Count me as a supply-sider. Not when it comes to Reaganomics, where supply-side economics has reliably led to deficits and inequality. No, I’m talking about addressing California’s insanely high housing costs. These high costs are squeezing the middle class and businesses alike, creating economic inequality and environmental ruin as residents move to far-flung housing over open space and agricultural land with long commutes.
As a supply-sider, I believe we can address this crisis by increasing housing supply, particularly in coastal areas. And now the nonpartisan California Legislative Analyst’s Office (LAO) has comprehensively documented how this lack of housing supply as led to corresponding price increases in a new report. The report compares California’s housing prices to the nationwide average, and the trends are bad:
Beginning in about 1970, however, home prices throughout the state began to accelerate. Prices were 80 percent above U.S. levels by 1980, and by 2010, the typical California home was twice as expensive as the typical U.S. home. As of 2015, average California home prices were two–and–a–half times higher than average national home prices.
It’s even worse in our coastal metropolitan areas, such as San Francisco, Los Angeles, and San Diego. Compared to other metropolitan areas, coastal California cities haven’t built housing like they should have:
For example, Seattle—a coastal metro with economic characteristics and average temperatures that are similar to California’s Bay Area metros—added new housing units at about twice the rate as San Francisco and San Jose over the last two decades. (Specifically, Seattle’s housing stock—its total number of housing units—grew at an average annual rate of 1.4 percent per year while San Francisco and San Jose’s housing stock grew by only 0.7 percent per year.)
Per Economics 101 and overwhelming statistical analysis, the LAO firmly attributes the price rise to the lack of supply:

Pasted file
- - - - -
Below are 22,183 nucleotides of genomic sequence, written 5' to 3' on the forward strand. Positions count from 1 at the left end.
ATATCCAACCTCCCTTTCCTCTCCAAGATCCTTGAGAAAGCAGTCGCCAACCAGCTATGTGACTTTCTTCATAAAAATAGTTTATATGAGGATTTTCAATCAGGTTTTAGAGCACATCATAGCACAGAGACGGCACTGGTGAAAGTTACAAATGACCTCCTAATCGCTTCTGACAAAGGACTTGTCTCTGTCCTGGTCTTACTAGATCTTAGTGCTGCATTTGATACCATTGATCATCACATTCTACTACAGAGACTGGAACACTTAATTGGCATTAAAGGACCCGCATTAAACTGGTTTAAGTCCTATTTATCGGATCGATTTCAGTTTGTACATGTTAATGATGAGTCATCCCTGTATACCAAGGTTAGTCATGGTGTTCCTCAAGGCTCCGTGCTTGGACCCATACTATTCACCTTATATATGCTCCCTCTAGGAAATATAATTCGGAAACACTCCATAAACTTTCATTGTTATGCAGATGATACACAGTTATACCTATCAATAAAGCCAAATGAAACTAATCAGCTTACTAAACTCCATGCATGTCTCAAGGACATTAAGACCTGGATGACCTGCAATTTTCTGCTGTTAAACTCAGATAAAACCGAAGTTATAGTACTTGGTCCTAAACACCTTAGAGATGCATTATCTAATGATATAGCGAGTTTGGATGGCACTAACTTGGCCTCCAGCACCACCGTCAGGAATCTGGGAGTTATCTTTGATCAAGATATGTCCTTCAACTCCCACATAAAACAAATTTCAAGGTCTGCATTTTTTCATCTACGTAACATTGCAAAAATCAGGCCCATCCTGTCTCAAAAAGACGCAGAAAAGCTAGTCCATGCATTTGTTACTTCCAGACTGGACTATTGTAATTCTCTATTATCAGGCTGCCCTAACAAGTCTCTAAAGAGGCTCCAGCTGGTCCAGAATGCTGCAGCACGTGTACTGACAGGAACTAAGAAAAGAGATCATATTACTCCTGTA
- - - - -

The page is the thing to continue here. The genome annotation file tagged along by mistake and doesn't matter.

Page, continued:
Our review indicates that that the relationship between growth of housing supply and increased housing costs is complex and affected by other factors—such as demographics, local economies, and weather. Nonetheless, using common statistical techniques to account for the influence of these other factors, there remains a strong relationship between home building and prices. For example, our analysis suggests that—after controlling for other factors—if a county with a home building rate in the bottom fifth of all counties during the 2000s had instead been among the top fifth, its median home price in 2010 would have been roughly 25 percent lower. Similarly, its median rent would have been roughly 10 percent lower.
It’s worth noting that some local housing activists dispute this causal link. They claim that the problem isn’t with supply but with other factors like income levels. San Francisco Supervisor Jane Kim even tweeted a link to this article that claimed to debunk the supply-side argument, although it only analyzed housing production in the City of San Francisco and failed to examine supply issues across the metropolitan region. The LAO (and I) certainly concede that there are multiple factors affecting housing prices, but the lack of supply is certainly — indisputably — a big one.
So what is stopping new supply? The LAO first and foremost points to restrictive local land use policies. Conservatives like to bag on California for all of its supposedly anti-business regulations (although I’d like to note that California has been doing better in the past year than every state, including conservative poster child Texas, in the economic output department). But they always seem to ignore our over-regulated local housing sector.
Local governments in California’s coastal areas have steadfastly refused to allow enough housing production. They make it illegal under zoning codes; they approve retail projects over housing to chase sales tax dollars; their residents threaten ballot initiatives over new housing projects; and neighborhood groups sue housing developers under the California Environmental Quality Act (CEQA).
The state is rife with examples. Santa Monica residents get their pitchforks out over new housing and office towers near transit, San Franciscans rebel against waterfront housing development, and Oakland and Berkeley residents gnarl down a Safeway redevelopment near BART. The result is that young families and the middle class are chased out. New businesses can’t locate in coastal areas because workers require high salaries to afford a middle-class existence. The air quality worsens for everyone as people drive long distances. Open space is paved over in outlying areas for cheaper housing away from wealthy coastal residents. And income inequality soars as California becomes a place for the wealthy on the coast and the working class inland.
In short, it’s not a recipe for success or quality-of-life, and it should be a priority to deregulate land use in our coastal areas. Otherwise, the LAO reports of the future are going to be even more bleak.